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Dish garden

Posted by ladybug_guam z11 Guam (My Page) on
Mon, Aug 16, 04 at 12:21

Finally got around taking a pic of my dish garden, they are leftovers from my terrarium, this way, is any of them die in the terrarium, got some back ups. (Left view from top right from side)
Ana :)

Here is a link that might be useful: Dish garden


Follow-Up Postings:

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RE: Dish garden

Cute! That blue rock is very striking! What colour will the flowers of the AV be?


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RE: Dish garden

Thank you, sahoyaref! !
That is the Rob's Whiz Bang purple with white fringes.
I used to collect rocks, so whenever we went, I picked one up. That one is from Israel, I bought it because I was not sure if it was ok to just pick them up. Some places, when on a trail, I would just take one, but always asked the tour guide or somebody if it was ok.... didn't want to end up in jail for a rock! LOL
Ana :)


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RE: Dish garden

Ana
Looks very nice!! Glad to see you were finally able to get those plants.
Don't know if this is appropriate for the forum but was curious about life on Guam. Like the climate,would assume hot and humid.?? I noted that you also get hurricanes though they are called typhoons in the Pacific.
Would assume living expenses are high due to everything being imported.?Certainly true of the Caribbean and Hawaii.
Have always wanted to live in a true tropical climate.
So what's it like living there??
Gary


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RE: Dish garden

Oh my goodness, I collect rocks, too! I have a blue one just like yours, but it is much smaller. I learned the name of it (the mineral) recently, but now I can't remember. . . figures! I can't believe how much I have in common with some of you on this forum! I like Rob's Whiz Bang too. You'll have to post pics later when everything has settled in and filled out. Then it'll be REALLY nice!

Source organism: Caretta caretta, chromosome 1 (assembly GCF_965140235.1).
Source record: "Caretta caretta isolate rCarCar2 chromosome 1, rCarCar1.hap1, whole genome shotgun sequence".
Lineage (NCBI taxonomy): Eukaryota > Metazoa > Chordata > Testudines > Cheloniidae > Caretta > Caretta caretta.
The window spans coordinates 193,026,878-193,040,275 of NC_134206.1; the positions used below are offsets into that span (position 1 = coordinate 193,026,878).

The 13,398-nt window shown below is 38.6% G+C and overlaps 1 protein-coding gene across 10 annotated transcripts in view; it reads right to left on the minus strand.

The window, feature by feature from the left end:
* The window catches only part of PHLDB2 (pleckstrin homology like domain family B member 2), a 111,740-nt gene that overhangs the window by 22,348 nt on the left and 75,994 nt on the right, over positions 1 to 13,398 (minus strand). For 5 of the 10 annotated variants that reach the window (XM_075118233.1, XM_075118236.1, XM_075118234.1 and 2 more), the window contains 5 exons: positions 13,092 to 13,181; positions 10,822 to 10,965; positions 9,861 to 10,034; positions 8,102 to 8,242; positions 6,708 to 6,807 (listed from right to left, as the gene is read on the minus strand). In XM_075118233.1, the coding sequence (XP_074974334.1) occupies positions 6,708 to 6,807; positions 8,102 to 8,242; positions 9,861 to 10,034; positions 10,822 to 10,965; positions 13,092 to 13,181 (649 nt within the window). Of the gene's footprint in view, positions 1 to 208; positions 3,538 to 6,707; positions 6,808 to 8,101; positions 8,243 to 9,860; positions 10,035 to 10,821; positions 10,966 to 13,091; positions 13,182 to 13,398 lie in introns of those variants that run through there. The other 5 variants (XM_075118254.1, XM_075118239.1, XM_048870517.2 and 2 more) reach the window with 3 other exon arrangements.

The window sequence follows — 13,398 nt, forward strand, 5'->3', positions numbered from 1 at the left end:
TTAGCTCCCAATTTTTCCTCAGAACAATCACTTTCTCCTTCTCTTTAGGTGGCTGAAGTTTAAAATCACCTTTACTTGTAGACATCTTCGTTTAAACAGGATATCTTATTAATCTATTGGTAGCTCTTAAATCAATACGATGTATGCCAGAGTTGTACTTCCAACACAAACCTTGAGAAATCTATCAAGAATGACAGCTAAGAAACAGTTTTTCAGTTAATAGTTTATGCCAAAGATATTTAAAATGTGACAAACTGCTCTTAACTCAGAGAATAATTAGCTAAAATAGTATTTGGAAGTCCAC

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RE: Dish garden

Is the blue rock ultramarine?


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Mine isn't. It's some compound of sulphur, I remember that, and it starts with an 'S' (I think) and ends with '-ite'. And no, it's not sulphite. =) It's relatively common in Alberta, which is where I found it (I think, may have been in BC or Saskatchewan). I usually collect some rocks from the campsite or beach whenver I go camping, and since my family has gone camping every year since I was a young child, i have lots of rocks. =) I had to trim my collection when we moved once, because it was just too heavy! =)


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RE: Dish garden

I think ultramarine is a sulphur and limestone combo... goes and read link. "Ultramarine is the most complex of the mineral pigments, a complex sulfur-containing sodio-silicate (Na8-10Al6Si6O24S2-4)".

Enough 'S's? :-)

Another possibility is peacock ore (been googling around) which is a kind of copper sulfide.


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RE: Dish garden

Well, thank you all! I didn't think so many of you knew about rocks. I'll have to show my husband this thread, because he always makes fun of my fascination with rocks. I can find one in the garden, wet it and look at it's details, you'll be surprise what you can find in your own yard!
The rock on the left has Lapis lazuli embedded in it, the tall one got it in Brazil, if you look at the bottom, it has prehistoric ferns embedded in it, on both sides, is really great!